Vienna city hall (left) and Creditanstalt (above), venues for the prize ceremonies.
[from our Krämerzeitung Special Society Correspondent, Vienna, May 12]
The prestigious Heinrich Brüning and Andrew Mellon Memorial Prizes, created by the 'Creditanstalt', were awarded last night in a gala event attended by many notable celebrities. The date commemorates the historic May 11, 1931 resolution of the Creditanstalt Bank, which set off the worldwide chain of bank failures and currency runs that really made the Great Depression the profound event we cherish today.
The Prizes were awarded by Lithuania's President Dalia Grybauskaitė in the name of all European creditor states and their banks (shown here receiving the Charlemagne Prize last week in Aachen).
President Grybauskaitė praised the recipients for their tireless efforts to impose debt-deflation on deserving economies, and said the sacrifices would be amply rewarded in the long run when we are all dead. (Gadfly socialite historian Niall Ferguson was overheard remarking that this was easy for her to say, Madame President being childless and unmarried. Since his recent experience of eating crow, however, he wisely refrained from speculating about her sexual orientation. He could not restrain himself from remarking, though, that if only more British tourists had bought Hitler's artistic postcards while he was peddling them on these very Viennese streets, the 20th century would have turned out quite differently, so the British have only themselves to blame for WWII.)
|Historian-about-town Niall Ferguson was decked out for the occasion but exercised remarkable restraint in speculating about participants' sexual orientations.|
European Commission Vice-President Olli Rehn was then awarded the Heinrich Brüning Memorial Prize for Self-Defeating Macroeconomic Stabilization Policy (aka Austerity). In accepting the award, VP Rehn stated that he could now see "light at the end of the debt-deflation tunnel" once essential "structural reforms" were finally implemented by the ailing countries.
Olli Rehn seeing "light at the end of the debt-deflation tunnel" once France liberalizes advertising for veterinarians and Italy extends shop opening hours (Der Spiegel 20/2013).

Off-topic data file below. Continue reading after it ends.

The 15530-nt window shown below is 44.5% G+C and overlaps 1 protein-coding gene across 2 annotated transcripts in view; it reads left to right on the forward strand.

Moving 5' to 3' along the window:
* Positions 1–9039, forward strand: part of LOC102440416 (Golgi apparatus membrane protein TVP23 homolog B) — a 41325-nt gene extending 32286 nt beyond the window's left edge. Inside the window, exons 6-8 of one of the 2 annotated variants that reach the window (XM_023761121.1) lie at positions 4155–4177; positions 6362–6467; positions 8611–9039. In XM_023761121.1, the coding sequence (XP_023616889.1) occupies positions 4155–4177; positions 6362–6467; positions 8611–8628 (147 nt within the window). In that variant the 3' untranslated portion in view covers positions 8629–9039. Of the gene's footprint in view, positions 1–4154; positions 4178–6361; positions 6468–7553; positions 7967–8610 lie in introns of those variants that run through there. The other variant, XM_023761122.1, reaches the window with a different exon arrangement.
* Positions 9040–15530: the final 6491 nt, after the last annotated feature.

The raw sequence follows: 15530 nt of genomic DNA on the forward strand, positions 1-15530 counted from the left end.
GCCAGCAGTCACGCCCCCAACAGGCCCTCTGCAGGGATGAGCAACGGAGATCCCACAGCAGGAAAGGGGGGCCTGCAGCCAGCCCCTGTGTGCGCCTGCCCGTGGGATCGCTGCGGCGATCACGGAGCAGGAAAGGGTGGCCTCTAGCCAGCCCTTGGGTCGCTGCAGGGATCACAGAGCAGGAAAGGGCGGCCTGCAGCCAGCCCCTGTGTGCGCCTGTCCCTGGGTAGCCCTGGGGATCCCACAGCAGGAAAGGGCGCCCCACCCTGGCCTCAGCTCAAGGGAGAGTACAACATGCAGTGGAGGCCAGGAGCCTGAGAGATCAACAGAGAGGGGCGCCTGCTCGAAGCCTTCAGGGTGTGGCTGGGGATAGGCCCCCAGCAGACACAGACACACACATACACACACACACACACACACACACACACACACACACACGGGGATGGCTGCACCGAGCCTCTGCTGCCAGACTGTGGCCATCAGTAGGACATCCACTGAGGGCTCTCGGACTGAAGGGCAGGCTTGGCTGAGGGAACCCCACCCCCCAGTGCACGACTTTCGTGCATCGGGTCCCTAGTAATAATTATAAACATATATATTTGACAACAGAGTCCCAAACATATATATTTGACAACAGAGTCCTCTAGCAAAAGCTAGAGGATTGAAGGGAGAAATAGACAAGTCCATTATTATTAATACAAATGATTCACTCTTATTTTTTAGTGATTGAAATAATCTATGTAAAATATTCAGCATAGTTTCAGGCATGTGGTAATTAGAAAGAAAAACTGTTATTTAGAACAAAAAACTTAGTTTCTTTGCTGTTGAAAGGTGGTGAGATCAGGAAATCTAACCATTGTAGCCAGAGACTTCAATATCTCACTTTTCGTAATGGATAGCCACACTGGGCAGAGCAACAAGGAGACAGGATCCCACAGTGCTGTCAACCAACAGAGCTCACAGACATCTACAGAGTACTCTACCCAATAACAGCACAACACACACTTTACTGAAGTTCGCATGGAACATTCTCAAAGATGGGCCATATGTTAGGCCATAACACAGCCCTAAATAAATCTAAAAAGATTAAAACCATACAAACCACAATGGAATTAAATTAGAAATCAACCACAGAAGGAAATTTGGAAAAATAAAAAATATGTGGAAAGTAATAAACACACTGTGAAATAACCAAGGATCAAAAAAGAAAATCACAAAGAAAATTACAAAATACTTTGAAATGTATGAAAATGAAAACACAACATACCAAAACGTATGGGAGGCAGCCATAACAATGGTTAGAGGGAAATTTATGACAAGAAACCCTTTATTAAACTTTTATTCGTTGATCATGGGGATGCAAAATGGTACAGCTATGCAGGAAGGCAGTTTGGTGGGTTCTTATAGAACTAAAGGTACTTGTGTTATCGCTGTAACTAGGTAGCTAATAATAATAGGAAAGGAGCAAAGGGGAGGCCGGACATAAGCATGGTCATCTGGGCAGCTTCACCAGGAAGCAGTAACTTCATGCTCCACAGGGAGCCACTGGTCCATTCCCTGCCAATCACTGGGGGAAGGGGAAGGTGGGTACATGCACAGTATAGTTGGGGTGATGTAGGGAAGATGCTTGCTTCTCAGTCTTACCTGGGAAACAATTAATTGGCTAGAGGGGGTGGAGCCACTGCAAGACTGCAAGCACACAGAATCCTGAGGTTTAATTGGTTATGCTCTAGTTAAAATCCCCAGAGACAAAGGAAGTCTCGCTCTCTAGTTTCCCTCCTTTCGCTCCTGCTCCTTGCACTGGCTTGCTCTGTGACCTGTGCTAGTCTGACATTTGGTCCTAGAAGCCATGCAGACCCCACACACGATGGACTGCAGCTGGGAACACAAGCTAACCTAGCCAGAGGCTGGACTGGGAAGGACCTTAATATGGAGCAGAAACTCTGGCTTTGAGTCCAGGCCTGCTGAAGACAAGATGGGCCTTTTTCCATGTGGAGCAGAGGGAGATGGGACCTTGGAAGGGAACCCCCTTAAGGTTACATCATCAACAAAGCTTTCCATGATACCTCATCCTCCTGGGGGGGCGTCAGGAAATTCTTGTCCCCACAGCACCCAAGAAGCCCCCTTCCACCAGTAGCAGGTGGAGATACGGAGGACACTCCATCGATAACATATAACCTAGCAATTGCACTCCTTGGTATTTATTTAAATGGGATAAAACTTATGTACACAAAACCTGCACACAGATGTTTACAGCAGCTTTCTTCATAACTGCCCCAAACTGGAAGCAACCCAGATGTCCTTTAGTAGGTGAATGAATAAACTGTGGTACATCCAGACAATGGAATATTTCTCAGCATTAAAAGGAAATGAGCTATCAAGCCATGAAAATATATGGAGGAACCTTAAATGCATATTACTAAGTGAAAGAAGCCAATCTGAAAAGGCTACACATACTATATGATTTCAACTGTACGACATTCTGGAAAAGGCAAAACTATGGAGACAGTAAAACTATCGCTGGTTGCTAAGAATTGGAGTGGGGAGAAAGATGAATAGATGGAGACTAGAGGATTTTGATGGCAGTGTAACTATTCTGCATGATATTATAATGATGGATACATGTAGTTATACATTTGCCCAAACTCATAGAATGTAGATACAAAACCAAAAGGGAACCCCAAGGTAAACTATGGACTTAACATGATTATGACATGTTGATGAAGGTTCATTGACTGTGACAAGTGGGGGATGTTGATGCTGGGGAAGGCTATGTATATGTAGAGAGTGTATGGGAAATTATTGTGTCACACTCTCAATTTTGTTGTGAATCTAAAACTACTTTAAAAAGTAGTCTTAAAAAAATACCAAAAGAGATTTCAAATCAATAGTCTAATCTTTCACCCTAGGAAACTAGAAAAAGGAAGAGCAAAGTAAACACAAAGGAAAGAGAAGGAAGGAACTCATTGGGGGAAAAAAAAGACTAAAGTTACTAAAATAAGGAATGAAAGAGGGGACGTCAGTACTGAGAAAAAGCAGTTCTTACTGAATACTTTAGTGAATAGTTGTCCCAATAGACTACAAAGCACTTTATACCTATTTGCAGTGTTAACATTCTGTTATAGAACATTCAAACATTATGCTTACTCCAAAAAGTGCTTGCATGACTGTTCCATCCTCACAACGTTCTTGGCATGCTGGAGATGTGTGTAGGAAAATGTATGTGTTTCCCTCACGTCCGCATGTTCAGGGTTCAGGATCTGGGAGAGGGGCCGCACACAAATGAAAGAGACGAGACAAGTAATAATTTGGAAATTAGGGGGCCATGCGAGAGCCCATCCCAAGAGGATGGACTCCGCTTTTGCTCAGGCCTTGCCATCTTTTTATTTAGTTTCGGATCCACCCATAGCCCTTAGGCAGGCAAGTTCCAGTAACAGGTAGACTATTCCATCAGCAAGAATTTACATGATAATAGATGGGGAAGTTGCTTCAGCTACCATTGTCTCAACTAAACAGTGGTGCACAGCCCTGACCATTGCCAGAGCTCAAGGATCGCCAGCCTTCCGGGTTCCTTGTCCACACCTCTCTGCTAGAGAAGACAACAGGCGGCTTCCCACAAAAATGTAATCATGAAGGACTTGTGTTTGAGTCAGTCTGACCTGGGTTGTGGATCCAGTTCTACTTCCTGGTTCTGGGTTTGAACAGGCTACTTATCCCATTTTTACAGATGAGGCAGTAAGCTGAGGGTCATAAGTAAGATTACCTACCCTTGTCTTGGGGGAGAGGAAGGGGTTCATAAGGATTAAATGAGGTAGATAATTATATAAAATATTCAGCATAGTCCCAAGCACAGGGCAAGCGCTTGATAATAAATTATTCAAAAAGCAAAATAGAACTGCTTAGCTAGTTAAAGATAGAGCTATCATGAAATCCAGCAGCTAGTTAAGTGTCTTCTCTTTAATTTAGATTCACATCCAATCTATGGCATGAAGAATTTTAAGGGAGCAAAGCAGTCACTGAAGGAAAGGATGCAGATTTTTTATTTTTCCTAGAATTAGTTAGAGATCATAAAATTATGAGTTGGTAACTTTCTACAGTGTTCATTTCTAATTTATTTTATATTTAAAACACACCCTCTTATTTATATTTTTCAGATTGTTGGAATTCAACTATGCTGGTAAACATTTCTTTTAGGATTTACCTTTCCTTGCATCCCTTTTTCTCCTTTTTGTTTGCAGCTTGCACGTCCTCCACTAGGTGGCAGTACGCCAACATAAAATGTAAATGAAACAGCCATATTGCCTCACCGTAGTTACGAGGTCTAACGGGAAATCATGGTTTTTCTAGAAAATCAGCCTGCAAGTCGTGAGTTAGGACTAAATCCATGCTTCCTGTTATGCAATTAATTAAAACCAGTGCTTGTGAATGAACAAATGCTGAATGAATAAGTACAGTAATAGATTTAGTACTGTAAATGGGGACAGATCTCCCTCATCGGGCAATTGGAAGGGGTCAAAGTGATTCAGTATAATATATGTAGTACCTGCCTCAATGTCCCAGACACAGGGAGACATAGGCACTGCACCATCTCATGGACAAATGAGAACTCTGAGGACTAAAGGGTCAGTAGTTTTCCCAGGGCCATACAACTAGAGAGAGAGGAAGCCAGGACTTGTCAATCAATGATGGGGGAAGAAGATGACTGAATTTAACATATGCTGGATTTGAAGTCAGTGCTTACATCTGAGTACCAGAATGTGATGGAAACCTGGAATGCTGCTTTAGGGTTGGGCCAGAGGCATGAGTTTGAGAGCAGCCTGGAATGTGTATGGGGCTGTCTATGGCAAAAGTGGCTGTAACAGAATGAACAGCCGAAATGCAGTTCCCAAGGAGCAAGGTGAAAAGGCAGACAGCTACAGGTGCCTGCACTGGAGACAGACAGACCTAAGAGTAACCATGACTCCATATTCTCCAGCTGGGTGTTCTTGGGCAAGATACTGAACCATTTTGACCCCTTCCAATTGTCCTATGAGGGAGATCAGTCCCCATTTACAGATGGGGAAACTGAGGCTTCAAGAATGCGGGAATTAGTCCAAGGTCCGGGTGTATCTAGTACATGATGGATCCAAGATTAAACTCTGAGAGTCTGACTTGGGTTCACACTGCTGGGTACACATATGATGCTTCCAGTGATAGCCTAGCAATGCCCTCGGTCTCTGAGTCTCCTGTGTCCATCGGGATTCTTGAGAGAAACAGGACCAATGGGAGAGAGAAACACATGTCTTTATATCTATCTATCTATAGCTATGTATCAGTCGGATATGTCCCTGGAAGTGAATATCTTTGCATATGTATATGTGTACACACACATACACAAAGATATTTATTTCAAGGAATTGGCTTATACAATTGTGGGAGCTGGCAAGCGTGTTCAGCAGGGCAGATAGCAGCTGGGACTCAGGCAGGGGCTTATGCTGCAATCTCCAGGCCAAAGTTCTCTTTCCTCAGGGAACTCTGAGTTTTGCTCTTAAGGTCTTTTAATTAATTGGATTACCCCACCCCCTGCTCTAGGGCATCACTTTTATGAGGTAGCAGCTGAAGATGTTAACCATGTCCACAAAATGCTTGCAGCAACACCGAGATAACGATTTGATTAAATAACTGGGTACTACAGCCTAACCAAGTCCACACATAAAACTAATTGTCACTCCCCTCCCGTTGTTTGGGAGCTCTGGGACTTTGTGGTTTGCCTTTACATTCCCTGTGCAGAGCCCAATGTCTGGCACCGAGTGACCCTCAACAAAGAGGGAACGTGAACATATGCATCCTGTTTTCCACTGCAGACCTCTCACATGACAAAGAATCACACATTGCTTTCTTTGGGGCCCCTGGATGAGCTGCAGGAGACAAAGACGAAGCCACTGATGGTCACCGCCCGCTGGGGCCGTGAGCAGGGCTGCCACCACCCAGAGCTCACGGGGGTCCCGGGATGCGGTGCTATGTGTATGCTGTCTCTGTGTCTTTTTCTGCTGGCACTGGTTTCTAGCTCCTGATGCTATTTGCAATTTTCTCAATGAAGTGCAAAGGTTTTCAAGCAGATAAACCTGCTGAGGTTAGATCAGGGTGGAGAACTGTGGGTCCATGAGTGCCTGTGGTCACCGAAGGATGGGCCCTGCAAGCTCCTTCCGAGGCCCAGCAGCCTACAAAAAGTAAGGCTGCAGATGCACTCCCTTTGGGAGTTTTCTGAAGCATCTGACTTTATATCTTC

The joint award of the Andrew Mellon “Liquidate labor, liquidate stocks, liquidate farmers, liquidate real estate” Memorial Prize for the Expeditious Resolution of Banks (aka Bank Runs) to Finance Ministers Wolfgang Schäuble and Jeroen Dijsselbloem was a source of considerable merriment. IMF Director Christine Lagarde had to engage in all-night, one-on-one negotiations with the two recipients (reportedly including games of hopscotch and pick-up-sticks) to strong-arm them into reaching a sharing agreement that was a precondition for the award. The troika announced that Schäuble would receive 10.9%, Dijsselbloem 6.9% of anything left of the One Million 'Cypriot Euro' prize money after the Central Bank of Cyprus and the ECB take their cut for 'widows and orphans.'
Madame Lagarde in tense one-on-one, all-night negotiations with Jeroen Dijsselbloem (left) and Wolfgang Schäuble (right). Madame Lagarde's press secretary hastened to add that the IMF Director had neither smacked Dijsselbloem in the eye nor kowtowed to Schäuble to reach the agreement.
|Dijsselbloem and Schäuble later showed themselves to be "a heart and a soul."|
The closing ceremony of the 'Creditanstalt' Memorial Prize Awards received an enthusiastic standing ovation from the international states-persons in the audience.
Runner-up candidates put on a brave face to hide their disappointment.
After the formalities were over the distinguished audience eagerly disappeared into the famed Vienna nightlife.